Satellite coordination & notification | ACMA

Satellite coordination & notification

Following the publication of the Advance Publication Information (API) by the International Telecommunication Union (ITU), the next step for bringing a satellite network into use is frequency coordination.

Submitting a 'C' Notice

For new Australian satellite networks, the Australian Communications and Media Authority (the ACMA), must submit technical data for coordination purposes to the ITU including:

  1. orbital information

  2. the date at which it is to come into use

  3. frequency range and power characteristics of the network

  4. characteristics of the receiving and transmitting antennas

  5. noise temperature

  6. class of stations and nature of service

  7. necessary bandwidth and

  8. emission characteristics.

The ITU Radiocommunication Bureau checks the data conforms with its Convention, Table of Frequency Allocations and other provisions of the ITU Radio Regulations. If it does, it will publish a notice or coordination request, also known as a 'C' Notice. Each notice is allocated a sequential number.

The date of receipt of the coordination information places it in a queue for examination by the ITU. Coordination information may be submitted to the ITU before, with, or after the API is submitted. While it can be submitted at any time, it will not be deemed to have been received by the ITU until six months after the API. The sooner the API is submitted, the sooner the 'C' Notice is looked at.

After the 'C' Notice is published

Any countries affected by the proposed system will be identified by the ITU using a methodology contained in its Radio Regulations, and have a limited period of time to respond to the host administration for the network.

Affected administrations have four months from the date of publication of the ‘C’ notice to respond to the administration seeking coordination.

If there is potential for interference, formal negotiations will take place to minimise any anticipated difficulties. Affected administrations must resolve any difficulties arising from the proposed new network, generally by changing the technical parameters of the proposed network via a series of coordination meetings.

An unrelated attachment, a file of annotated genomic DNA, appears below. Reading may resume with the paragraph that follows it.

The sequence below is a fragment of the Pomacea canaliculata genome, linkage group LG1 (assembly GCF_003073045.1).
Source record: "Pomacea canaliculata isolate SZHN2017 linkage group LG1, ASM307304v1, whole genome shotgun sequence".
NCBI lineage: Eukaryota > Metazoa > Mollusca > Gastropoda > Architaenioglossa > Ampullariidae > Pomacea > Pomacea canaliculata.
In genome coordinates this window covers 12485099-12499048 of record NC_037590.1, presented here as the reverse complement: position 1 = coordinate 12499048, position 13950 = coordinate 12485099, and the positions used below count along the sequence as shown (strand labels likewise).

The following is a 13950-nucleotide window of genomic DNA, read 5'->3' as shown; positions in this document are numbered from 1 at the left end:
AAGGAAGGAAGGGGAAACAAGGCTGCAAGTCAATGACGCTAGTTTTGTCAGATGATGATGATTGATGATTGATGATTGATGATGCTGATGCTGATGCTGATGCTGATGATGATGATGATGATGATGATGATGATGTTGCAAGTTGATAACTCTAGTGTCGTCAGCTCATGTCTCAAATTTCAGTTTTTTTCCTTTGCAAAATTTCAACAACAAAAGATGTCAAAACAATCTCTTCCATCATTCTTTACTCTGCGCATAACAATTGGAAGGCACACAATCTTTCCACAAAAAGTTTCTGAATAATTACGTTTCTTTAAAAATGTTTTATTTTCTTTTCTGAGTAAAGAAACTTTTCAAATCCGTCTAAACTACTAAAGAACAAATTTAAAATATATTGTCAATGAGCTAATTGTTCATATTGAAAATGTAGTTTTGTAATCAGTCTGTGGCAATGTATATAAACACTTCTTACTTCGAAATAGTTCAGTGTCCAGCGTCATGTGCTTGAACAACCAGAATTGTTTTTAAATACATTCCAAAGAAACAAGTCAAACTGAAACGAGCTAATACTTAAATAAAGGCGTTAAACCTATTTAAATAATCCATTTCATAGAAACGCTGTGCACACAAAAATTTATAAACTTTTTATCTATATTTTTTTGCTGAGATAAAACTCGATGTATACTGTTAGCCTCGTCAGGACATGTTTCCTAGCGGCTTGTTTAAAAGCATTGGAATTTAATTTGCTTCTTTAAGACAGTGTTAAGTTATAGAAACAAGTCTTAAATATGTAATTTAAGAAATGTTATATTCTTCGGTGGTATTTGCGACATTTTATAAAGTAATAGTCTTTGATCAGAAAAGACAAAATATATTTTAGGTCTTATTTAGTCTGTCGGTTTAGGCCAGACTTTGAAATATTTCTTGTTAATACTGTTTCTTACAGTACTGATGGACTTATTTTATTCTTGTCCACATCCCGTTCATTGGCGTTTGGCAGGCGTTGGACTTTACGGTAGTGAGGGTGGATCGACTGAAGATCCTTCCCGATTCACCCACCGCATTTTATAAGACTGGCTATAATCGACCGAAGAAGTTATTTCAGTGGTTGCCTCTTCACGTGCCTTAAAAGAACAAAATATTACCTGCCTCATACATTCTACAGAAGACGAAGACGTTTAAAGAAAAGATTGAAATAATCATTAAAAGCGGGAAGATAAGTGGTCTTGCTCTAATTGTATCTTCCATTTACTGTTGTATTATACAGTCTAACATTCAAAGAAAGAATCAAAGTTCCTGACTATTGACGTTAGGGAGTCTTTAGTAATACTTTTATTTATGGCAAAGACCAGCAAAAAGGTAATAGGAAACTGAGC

Coordination may also involve negotiations with the satellite operators or between operators to agree on specific frequencies to be used. Coordination agreements proposed by operators are normally subject to the approval of their sponsoring administrations, because only administrations can record agreements with the ITU.

Coordination procedures

How long does it take?

Coordination is potentially the most time consuming component of bringing a satellite network into service. Delays can occur from any number of quarters, so it is not possible to provide a definite time limit to the process.

Coordination monitoring role of the ACMA

The ACMA is responsible for identifying proposed foreign satellite networks that could cause interference to Australian radiocommunications services. The ACMA checks whether the uplinks and downlinks of proposed satellite networks will:

  1. impact on Australian satellite networks, both existing and proposed

  2. impact on Australian terrestrial assignments

  3. impact on assignments made to Australia in the Broadcasting Satellite Service (BSS) Plan

  4. impact on assignments made to Australia in the Fixed Satellite Service (FSS) Plan

  5. be consistent with the Australian Radiofrequency Spectrum Plan.

Notification

After the coordination procedure is successfully completed, the technical characteristics of the satellite network are permanently recorded in the ITU's Master International Frequency Register (MIFR). This process is called 'notification' and is the final phase of bringing a satellite network into use.

Notification is a formal record of agreement between administrations about a satellite network. Once its details are recorded in the MIFR, other administrations are obliged to minimise interference to the network by any satellite and terrestrial networks they are responsible for. This applies to both new networks and modifications to existing networks.

How does notification work?

Notification is requested by an administration on behalf of the network operator.

The ITU examines the results of coordination negotiations to see that coordination has been completed with all affected administrations. These include administrations that the ITU identified when it published the 'C' Notice and those that submitted disagreements in the four months after publication.

If the ITU Radiocommunication Bureau's findings are favourable, the frequency assignments are then recorded in the MIFR, and notification will be complete.

If the ITU Radiocommunication Bureau's findings are negative, they are published in a section of the IFIC (Part III - Unfavourable Findings). The notice is sent back to the originating Administration with the reasons for the finding and suggestions to solve the problem.

Timeframe for notification

Under Article 11 of the ITU Radio Regulations notification is required within seven years from the date of receipt of the API.

Last updated: 15 October 2013